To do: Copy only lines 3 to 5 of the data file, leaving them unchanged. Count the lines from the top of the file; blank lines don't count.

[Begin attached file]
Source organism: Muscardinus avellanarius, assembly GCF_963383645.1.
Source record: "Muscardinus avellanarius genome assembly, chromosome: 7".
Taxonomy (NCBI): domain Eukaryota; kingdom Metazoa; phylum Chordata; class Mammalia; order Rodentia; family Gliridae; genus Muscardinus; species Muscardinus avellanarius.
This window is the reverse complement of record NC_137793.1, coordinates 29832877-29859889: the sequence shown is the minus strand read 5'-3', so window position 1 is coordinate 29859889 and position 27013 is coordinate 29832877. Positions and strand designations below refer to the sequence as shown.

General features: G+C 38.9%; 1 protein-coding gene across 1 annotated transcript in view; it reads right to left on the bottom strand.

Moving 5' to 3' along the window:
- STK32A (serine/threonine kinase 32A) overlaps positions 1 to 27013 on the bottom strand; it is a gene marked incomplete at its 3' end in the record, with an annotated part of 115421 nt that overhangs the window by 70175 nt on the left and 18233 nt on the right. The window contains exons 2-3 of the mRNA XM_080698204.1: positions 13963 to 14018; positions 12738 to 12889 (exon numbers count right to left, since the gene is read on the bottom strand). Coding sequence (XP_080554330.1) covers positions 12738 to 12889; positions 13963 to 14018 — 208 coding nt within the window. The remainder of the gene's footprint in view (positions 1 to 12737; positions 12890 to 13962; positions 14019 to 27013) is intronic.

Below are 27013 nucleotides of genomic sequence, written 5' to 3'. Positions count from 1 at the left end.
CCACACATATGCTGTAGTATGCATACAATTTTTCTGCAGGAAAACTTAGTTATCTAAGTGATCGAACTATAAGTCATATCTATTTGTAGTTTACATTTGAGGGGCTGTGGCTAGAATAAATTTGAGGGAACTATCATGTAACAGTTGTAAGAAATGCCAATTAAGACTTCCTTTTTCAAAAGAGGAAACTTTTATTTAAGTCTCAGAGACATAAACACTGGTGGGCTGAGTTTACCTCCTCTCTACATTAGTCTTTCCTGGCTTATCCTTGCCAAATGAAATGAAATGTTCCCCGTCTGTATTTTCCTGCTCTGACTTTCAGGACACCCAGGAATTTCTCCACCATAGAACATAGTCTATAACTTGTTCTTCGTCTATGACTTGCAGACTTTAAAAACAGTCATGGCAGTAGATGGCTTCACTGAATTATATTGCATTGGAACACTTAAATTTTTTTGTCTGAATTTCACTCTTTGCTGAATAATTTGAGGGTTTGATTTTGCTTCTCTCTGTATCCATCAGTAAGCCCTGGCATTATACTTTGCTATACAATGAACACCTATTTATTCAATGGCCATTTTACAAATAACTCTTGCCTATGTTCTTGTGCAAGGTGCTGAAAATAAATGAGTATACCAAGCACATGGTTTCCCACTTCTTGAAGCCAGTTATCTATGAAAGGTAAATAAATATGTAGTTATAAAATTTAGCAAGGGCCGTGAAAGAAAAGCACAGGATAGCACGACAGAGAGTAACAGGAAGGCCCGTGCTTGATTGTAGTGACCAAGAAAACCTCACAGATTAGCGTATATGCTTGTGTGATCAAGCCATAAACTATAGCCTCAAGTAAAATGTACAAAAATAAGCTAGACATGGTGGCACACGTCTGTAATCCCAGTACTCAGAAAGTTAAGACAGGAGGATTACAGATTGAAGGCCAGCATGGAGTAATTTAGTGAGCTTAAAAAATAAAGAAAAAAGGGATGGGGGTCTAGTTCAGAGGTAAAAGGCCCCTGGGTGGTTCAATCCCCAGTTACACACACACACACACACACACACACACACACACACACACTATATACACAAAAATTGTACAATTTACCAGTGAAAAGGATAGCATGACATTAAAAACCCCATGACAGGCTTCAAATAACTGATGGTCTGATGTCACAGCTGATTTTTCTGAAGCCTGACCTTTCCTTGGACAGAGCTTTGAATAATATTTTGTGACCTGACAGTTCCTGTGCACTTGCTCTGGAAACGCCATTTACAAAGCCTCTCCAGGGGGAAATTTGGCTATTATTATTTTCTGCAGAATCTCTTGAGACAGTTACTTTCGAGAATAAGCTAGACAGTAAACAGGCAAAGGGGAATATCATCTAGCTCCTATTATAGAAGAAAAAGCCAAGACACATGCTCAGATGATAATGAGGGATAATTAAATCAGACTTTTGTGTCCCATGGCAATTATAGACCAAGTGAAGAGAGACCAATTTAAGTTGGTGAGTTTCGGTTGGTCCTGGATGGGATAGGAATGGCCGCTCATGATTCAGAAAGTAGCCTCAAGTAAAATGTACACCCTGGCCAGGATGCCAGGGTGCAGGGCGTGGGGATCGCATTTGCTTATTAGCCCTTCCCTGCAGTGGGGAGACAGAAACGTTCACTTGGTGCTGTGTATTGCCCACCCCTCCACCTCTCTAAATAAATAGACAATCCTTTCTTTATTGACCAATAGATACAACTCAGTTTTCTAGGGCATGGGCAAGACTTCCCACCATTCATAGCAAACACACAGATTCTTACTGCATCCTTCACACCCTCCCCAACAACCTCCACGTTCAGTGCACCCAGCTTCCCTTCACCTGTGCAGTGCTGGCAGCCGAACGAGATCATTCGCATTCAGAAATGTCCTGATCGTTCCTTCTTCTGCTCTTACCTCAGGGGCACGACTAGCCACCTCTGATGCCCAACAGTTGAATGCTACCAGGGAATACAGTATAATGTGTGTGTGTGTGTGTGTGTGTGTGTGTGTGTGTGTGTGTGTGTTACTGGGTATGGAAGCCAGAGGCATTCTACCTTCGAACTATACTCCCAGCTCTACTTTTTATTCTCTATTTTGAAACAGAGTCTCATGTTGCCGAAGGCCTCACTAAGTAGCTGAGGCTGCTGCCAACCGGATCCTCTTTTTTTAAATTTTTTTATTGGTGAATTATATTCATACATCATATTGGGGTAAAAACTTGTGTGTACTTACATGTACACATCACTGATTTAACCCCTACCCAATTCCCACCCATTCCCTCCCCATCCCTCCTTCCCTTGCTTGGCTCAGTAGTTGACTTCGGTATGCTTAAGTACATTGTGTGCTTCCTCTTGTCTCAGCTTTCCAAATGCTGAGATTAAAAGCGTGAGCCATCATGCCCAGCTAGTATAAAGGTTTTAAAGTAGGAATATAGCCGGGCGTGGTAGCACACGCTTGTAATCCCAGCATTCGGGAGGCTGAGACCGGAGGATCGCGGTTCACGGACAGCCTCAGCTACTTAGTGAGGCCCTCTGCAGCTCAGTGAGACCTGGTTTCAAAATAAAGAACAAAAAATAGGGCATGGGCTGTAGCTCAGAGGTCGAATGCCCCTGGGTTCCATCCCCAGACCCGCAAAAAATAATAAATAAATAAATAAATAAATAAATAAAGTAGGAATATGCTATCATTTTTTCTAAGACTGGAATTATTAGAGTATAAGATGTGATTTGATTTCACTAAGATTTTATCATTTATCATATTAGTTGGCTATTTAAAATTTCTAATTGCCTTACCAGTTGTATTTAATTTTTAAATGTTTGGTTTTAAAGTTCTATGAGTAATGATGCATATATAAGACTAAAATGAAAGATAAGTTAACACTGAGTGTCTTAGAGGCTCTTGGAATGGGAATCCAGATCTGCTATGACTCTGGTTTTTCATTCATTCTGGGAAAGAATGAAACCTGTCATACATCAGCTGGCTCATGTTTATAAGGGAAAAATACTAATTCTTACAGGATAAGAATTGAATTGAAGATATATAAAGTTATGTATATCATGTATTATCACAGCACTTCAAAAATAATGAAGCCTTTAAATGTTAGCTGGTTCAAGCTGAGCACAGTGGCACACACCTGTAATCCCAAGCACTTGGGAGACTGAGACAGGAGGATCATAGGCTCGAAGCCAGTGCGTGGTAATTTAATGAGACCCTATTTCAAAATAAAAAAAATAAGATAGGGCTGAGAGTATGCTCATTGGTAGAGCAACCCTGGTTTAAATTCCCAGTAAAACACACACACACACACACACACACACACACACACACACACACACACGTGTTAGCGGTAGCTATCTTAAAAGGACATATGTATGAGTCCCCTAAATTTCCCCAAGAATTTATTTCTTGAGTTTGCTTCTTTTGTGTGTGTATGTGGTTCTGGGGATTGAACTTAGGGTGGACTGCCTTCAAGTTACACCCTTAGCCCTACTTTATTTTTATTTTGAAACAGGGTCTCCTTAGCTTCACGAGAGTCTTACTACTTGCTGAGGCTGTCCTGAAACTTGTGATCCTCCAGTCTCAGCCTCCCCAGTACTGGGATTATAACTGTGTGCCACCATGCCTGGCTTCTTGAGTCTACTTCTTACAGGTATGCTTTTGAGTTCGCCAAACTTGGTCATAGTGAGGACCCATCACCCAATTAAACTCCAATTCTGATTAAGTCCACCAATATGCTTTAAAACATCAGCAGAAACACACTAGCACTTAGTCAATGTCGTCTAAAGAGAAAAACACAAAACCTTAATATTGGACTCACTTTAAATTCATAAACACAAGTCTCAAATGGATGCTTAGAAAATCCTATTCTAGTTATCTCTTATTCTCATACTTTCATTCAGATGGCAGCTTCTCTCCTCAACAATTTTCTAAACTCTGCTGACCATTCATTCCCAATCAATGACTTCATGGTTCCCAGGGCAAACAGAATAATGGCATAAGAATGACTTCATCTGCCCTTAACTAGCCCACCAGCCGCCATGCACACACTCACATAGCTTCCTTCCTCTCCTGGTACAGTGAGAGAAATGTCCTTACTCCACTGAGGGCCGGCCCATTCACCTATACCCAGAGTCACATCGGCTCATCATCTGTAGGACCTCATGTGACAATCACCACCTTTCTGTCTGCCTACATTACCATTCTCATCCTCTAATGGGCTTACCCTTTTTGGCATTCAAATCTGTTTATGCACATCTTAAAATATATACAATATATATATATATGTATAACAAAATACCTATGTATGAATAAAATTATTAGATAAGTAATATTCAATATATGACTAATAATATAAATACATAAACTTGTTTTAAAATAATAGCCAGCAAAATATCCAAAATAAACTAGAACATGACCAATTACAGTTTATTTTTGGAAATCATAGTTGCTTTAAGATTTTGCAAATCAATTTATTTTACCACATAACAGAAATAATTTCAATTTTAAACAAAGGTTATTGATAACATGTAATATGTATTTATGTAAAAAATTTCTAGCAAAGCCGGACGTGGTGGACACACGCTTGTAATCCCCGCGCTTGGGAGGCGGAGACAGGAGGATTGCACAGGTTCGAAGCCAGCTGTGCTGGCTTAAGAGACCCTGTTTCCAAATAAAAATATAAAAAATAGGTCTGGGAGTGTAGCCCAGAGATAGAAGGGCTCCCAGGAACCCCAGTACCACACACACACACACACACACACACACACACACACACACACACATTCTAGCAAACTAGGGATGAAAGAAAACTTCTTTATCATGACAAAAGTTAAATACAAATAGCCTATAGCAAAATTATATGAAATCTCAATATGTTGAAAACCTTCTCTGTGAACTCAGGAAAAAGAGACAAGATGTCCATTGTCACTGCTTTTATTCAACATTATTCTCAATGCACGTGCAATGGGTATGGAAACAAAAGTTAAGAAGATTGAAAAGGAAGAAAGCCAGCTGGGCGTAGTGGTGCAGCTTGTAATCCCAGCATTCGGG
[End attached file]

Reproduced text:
Taxonomy (NCBI): domain Eukaryota; kingdom Metazoa; phylum Chordata; class Mammalia; order Rodentia; family Gliridae; genus Muscardinus; species Muscardinus avellanarius.
This window is the reverse complement of record NC_137793.1, coordinates 29832877-29859889: the sequence shown is the minus strand read 5'-3', so window position 1 is coordinate 29859889 and position 27013 is coordinate 29832877. Positions and strand designations below refer to the sequence as shown.

General features: G+C 38.9%; 1 protein-coding gene across 1 annotated transcript in view; it reads right to left on the bottom strand.